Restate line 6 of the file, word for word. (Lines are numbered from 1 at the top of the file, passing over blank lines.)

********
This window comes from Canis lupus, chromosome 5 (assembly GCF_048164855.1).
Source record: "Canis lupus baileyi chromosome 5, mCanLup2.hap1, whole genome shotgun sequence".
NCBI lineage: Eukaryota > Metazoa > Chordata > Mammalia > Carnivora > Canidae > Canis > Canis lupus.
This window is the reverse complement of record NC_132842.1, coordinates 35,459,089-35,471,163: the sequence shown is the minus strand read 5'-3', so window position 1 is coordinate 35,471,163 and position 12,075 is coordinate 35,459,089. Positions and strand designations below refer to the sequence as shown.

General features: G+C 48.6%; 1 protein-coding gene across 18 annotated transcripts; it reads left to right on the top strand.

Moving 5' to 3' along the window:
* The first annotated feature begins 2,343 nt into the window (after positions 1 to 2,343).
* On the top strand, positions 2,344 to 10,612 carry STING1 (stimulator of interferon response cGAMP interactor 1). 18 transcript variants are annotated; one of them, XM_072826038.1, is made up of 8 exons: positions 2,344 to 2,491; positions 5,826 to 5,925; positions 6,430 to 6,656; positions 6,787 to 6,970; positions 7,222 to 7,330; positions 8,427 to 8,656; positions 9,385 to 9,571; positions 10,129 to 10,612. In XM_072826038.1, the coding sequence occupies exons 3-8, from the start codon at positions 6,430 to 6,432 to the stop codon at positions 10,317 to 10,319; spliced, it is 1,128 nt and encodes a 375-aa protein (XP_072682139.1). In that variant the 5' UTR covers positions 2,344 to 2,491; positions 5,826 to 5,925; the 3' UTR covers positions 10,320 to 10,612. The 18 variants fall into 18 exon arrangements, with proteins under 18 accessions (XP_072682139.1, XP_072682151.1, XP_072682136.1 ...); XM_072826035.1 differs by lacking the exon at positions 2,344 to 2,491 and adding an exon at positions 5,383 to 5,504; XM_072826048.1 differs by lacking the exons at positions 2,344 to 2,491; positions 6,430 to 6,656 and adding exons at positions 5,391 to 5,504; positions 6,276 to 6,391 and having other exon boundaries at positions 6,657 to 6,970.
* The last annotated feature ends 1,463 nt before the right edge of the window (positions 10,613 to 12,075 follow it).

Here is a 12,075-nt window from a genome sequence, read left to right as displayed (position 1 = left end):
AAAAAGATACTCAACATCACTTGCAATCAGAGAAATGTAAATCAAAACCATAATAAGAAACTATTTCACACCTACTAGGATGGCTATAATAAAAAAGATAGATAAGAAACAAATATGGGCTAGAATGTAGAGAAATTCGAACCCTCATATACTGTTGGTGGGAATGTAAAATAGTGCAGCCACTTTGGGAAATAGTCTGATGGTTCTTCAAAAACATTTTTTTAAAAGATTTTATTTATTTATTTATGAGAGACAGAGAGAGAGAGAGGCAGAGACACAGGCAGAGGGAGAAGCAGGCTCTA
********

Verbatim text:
Moving 5' to 3' along the window: